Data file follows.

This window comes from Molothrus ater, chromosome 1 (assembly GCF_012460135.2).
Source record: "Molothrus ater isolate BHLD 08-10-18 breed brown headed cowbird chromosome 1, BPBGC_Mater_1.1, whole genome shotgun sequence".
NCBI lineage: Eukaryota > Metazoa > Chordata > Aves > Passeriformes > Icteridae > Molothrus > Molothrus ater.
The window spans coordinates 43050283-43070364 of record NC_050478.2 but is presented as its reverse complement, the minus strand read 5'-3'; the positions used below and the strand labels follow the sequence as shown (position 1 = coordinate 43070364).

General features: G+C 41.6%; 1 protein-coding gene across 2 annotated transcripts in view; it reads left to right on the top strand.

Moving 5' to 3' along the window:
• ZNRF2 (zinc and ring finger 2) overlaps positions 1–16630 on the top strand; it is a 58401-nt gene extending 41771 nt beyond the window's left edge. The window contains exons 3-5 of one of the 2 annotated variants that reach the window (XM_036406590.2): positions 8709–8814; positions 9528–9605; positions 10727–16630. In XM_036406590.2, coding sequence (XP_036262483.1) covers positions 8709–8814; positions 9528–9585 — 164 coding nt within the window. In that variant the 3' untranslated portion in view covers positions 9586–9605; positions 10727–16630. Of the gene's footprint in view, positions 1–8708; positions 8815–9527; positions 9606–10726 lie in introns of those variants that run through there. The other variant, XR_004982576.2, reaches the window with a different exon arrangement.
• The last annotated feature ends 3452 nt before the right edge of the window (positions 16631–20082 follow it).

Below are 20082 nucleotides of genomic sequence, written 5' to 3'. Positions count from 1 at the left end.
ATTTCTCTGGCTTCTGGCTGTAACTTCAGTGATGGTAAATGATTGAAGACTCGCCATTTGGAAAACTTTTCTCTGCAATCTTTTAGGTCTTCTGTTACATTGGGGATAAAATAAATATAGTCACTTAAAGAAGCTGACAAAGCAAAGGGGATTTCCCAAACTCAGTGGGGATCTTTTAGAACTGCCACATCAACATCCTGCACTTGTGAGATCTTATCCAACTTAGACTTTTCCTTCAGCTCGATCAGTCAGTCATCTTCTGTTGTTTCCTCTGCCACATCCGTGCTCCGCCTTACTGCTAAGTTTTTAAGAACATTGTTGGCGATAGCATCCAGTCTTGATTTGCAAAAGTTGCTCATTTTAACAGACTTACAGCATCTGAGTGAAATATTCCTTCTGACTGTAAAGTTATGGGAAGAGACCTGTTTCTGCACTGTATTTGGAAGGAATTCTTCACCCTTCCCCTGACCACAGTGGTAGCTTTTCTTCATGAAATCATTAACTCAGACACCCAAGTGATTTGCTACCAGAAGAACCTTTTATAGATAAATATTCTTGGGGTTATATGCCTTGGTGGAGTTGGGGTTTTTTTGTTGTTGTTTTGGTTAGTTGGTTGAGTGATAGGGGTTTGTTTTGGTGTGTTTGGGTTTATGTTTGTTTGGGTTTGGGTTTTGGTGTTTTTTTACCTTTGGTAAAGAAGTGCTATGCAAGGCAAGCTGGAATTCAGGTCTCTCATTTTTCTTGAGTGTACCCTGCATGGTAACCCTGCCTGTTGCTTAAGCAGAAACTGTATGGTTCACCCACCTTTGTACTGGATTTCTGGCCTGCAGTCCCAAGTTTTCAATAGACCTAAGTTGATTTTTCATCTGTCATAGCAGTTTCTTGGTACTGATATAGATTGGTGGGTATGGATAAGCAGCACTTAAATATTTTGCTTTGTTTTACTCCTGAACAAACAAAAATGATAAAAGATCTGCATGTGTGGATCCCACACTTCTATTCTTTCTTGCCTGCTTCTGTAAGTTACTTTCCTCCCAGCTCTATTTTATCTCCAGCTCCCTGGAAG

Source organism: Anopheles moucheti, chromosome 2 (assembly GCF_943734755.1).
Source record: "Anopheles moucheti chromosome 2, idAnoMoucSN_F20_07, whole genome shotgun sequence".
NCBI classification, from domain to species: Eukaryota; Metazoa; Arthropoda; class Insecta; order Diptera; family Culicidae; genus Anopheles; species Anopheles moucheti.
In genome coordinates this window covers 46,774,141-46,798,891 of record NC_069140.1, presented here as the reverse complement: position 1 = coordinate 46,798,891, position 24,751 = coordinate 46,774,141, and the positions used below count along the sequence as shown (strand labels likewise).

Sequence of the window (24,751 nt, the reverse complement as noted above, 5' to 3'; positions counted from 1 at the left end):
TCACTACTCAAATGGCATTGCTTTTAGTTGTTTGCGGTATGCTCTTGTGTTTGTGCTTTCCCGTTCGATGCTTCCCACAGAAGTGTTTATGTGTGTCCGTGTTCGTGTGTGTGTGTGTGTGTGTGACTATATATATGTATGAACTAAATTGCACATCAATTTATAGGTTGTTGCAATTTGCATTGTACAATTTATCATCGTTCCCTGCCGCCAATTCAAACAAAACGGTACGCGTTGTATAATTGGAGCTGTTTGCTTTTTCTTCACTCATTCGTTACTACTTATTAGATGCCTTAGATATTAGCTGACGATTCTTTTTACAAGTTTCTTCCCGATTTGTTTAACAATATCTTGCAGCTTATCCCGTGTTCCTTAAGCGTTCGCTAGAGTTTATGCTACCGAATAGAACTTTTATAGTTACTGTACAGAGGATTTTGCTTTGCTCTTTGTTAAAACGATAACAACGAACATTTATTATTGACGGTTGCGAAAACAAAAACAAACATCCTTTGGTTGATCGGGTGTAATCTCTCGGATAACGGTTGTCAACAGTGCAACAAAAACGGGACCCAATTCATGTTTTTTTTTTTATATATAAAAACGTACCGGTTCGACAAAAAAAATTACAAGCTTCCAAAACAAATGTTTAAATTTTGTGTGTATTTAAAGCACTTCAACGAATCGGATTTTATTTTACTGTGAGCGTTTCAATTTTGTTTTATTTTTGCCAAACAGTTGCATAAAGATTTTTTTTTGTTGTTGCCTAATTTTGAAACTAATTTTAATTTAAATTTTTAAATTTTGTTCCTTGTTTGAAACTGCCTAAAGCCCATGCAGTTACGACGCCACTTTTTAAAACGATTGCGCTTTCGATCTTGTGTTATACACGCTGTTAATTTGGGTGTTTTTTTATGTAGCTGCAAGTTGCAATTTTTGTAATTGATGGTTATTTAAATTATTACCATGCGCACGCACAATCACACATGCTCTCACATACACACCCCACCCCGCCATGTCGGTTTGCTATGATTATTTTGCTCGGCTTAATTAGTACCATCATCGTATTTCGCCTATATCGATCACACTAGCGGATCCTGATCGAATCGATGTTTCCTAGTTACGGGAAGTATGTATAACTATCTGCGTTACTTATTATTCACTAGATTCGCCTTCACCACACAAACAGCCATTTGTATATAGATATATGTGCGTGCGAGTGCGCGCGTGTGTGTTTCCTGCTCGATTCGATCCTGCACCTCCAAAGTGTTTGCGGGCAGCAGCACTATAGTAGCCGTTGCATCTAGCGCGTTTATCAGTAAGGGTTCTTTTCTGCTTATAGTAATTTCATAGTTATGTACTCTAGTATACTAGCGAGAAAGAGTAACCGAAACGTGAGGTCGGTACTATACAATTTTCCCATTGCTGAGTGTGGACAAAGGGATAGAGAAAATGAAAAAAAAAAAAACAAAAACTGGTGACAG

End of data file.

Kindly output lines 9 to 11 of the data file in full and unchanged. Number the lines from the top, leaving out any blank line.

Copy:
Below are 20082 nucleotides of genomic sequence, written 5' to 3'. Positions count from 1 at the left end.
ATTTCTCTGGCTTCTGGCTGTAACTTCAGTGATGGTAAATGATTGAAGACTCGCCATTTGGAAAACTTTTCTCTGCAATCTTTTAGGTCTTCTGTTACATTGGGGATAAAATAAATATAGTCACTTAAAGAAGCTGACAAAGCAAAGGGGATTTCCCAAACTCAGTGGGGATCTTTTAGAACTGCCACATCAACATCCTGCACTTGTGAGATCTTATCCAACTTAGACTTTTCCTTCAGCTCGATCAGTCAGTCATCTTCTGTTGTTTCCTCTGCCACATCCGTGCTCCGCCTTACTGCTAAGTTTTTAAGAACATTGTTGGCGATAGCATCCAGTCTTGATTTGCAAAAGTTGCTCATTTTAACAGACTTACAGCATCTGAGTGAAATATTCCTTCTGACTGTAAAGTTATGGGAAGAGACCTGTTTCTGCACTGTATTTGGAAGGAATTCTTCACCCTTCCCCTGACCACAGTGGTAGCTTTTCTTCATGAAATCATTAACTCAGACACCCAAGTGATTTGCTACCAGAAGAACCTTTTATAGATAAATATTCTTGGGGTTATATGCCTTGGTGGAGTTGGGGTTTTTTTGTTGTTGTTTTGGTTAGTTGGTTGAGTGATAGGGGTTTGTTTTGGTGTGTTTGGGTTTATGTTTGTTTGGGTTTGGGTTTTGGTGTTTTTTTACCTTTGGTAAAGAAGTGCTATGCAAGGCAAGCTGGAATTCAGGTCTCTCATTTTTCTTGAGTGTACCCTGCATGGTAACCCTGCCTGTTGCTTAAGCAGAAACTGTATGGTTCACCCACCTTTGTACTGGATTTCTGGCCTGCAGTCCCAAGTTTTCAATAGACCTAAGTTGATTTTTCATCTGTCATAGCAGTTTCTTGGTACTGATATAGATTGGTGGGTATGGATAAGCAGCACTTAAATATTTTGCTTTGTTTTACTCCTGAACAAACAAAAATGATAAAAGATCTGCATGTGTGGATCCCACACTTCTATTCTTTCTTGCCTGCTTCTGTAAGTTACTTTCCTCCCAGCTCTATTTTATCTCCAGCTCCCTGGAAG

Source organism: Anopheles moucheti, chromosome 2 (assembly GCF_943734755.1).